In honor of their 40th anniversaries, Beggars Banquet unveils early mixes of The Pleasure Principle and Tubeway Army’s Replicas
Gary Numan’s “Cars” sounded like nothing else on the radio in 1979. Far too formal to be punk, its chilly austerity was also far removed from the pop overtures of new wave.
Nor did it readily fit into any other category, like post-punk, No Wave, goth rock, or what have you. It stood on its own and left a lasting impression; it really did sound like it was created by a being from another planet. Forty years on, it’s become Numan’s signature song (and his only single hit in the US), with its naked plea for isolation resonating as strongly as ever; who hasn’t wanted to lock themselves away to escape the insanity of the outside world?
“Here in my car/I feel safest of all,” Numan proclaimed with cool determination, and hey, maybe he was on to something.
VIDEO: Gary Numan “Cars”
It was Numan’s first single released under his own name, from his first solo album, The Pleasure Principle, now newly reissued in a 40th anniversary edition, along with an anniversary reissue of Replicas, the last album by Numan’s previous group, the Tubeway Army, both albums bearing the subtitle The First Recordings. These aren’t straight reissues, as they consist solely of earlier versions of the final songs. And they’re sequenced in the running order on the original tapes, making them in effect previews of what was to come.
The songs on Replicas: The First Recordings are drawn from two studio sessions, and a John Peel session for BBC radio. It’s clear listening to the different versions that Numan had a strong sense of where he wanted to go musically and lyrically, even when working on his demos. There are three versions of “Down in the Park” for example (an early version, an outtake mix, and Peel session version), and none of them sound too terribly different from the final version that appeared on the original album (though the radio session version sounds more energized; this is true of the other Peel sessions songs as well). Clearly, Numan had worked out exactly where he wanted to take the songs before even stepping into the studio.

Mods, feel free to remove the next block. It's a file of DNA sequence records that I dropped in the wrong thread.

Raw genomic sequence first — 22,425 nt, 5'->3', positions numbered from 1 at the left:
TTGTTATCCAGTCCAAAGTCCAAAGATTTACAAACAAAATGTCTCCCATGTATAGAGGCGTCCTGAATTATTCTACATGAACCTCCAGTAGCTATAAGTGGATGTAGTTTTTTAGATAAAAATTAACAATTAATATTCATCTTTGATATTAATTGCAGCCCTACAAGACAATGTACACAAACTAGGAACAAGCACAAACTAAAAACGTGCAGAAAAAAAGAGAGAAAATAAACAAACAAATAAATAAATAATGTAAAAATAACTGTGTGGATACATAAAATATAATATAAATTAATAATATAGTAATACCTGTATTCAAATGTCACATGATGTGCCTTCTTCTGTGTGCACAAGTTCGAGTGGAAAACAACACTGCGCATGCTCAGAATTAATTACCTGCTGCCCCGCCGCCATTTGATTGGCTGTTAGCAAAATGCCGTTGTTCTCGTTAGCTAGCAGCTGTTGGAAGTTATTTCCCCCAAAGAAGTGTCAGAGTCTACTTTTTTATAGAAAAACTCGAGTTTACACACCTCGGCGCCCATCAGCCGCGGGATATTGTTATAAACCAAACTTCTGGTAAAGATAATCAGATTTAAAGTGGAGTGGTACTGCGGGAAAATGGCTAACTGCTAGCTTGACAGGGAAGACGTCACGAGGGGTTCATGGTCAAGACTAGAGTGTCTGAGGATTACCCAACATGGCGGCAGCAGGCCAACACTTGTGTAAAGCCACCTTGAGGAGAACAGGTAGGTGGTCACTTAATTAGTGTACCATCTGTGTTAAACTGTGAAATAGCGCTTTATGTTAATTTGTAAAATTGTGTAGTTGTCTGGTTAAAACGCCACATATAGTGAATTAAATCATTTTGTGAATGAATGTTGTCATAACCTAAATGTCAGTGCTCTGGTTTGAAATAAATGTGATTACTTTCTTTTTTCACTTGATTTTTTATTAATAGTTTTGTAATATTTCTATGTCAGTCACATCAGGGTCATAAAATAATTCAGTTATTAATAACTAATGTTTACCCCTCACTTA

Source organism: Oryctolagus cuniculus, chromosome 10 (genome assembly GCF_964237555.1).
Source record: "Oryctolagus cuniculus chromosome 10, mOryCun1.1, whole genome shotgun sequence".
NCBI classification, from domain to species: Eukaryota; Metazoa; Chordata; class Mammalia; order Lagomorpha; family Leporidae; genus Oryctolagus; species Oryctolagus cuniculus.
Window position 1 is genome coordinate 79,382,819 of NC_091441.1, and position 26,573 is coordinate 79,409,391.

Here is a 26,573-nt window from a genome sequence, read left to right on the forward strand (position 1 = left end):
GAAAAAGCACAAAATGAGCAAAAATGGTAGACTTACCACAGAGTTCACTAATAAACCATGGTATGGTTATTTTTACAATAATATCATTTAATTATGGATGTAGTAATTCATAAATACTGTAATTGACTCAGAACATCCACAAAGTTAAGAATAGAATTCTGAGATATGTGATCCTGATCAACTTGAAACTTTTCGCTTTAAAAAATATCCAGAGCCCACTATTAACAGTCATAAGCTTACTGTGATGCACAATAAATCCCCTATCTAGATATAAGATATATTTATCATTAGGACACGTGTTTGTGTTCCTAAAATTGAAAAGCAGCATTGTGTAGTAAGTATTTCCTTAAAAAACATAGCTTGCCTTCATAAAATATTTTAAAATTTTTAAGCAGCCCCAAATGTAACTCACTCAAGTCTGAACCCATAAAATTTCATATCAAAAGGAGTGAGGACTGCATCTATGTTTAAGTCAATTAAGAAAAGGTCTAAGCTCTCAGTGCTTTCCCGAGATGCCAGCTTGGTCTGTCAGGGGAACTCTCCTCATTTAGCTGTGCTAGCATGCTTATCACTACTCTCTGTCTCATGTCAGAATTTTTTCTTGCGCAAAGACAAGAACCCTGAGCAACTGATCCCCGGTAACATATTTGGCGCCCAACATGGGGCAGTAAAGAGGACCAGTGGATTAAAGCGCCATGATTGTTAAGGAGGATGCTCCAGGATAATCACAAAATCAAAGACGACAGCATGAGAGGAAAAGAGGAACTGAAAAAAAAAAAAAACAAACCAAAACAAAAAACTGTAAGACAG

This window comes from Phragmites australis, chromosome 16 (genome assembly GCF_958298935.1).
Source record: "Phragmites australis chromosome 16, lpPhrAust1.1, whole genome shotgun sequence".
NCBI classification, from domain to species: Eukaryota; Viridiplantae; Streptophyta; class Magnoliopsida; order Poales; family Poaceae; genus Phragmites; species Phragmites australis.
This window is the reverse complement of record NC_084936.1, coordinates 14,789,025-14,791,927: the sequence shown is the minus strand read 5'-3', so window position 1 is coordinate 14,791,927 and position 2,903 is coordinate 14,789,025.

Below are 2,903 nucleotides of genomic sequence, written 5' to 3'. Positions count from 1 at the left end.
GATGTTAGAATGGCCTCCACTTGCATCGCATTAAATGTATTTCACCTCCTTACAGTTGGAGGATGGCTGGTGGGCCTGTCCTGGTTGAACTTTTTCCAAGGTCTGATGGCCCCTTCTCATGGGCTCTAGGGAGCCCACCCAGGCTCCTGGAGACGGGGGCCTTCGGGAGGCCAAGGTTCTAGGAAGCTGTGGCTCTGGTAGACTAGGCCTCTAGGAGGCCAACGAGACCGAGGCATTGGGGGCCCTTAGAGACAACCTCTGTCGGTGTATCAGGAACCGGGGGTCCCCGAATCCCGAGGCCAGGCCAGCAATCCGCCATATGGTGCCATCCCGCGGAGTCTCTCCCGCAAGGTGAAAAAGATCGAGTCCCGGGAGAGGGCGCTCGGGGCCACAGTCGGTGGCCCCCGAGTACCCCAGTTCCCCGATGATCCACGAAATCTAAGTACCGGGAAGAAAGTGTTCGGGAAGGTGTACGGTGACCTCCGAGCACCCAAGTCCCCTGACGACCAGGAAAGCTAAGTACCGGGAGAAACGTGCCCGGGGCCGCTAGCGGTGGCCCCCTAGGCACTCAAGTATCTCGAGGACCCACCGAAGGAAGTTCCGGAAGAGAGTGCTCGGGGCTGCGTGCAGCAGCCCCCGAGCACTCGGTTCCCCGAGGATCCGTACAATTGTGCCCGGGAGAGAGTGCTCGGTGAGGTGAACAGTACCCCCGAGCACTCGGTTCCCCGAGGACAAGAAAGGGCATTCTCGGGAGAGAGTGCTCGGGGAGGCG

What really makes this more of a work-in-progress look at the album is hearing the songs in a different running order. Replicas’ dystopian world of dread and alienation was laid out in cool, clinical detail from the haughty opening of “Me! I Disconnect from You” to the closing instrumental, wryly entitled “I Nearly Married a Human.” Listening to First Recordings, with the songs not coming in that familiar track listing, is like rummaging around in a box of building blocks, before Numan’s decided exactly how he wants to juxtapose place his creations.
That’s much the case with The Pleasure Principle: The First Recordings as well, though in this instance the album also features six previously unreleased tracks. One of those is the first demo version of “Cars,” with a thinner sound and less robust synthesizer work (conversely, the Peel session version has more confidence and is even a little freewheeling). “Tracks” is another previously unreleased cut, and it’s startling to hear Numan singing in a normal, conversational tone in the opening verse, far more laidback in comparison to how he sounds in the final version.
The original Pleasure Principle is such a complete work you can’t imagine any other songs being considered for it. But First Recordings has a few tracks that didn’t make the final cut. Most striking is his venture into classical music with Erik Satie’s “Gymnopedie No. 1,” which would have fit right into the soundtrack of A Clockwork Orange. “Asylum” is as spooky as its title, while “Random” is exactly that, meandering and sounding unfinished.
Numan’s work in electronic music and industrial rock lay the groundwork for so much of what followed in his wake, from the Human League and OMD, to Nine Inch Nails and Marilyn Manson. He understood how to make synthesizers have the same kind of punch as a guitar, and that rock instruments can play a role in creating electronic music as well.
These First Recordings editions provide some insight into the careful precision with which Numan crafted his dark visions.
VIDEO: Gary Numan Live 1979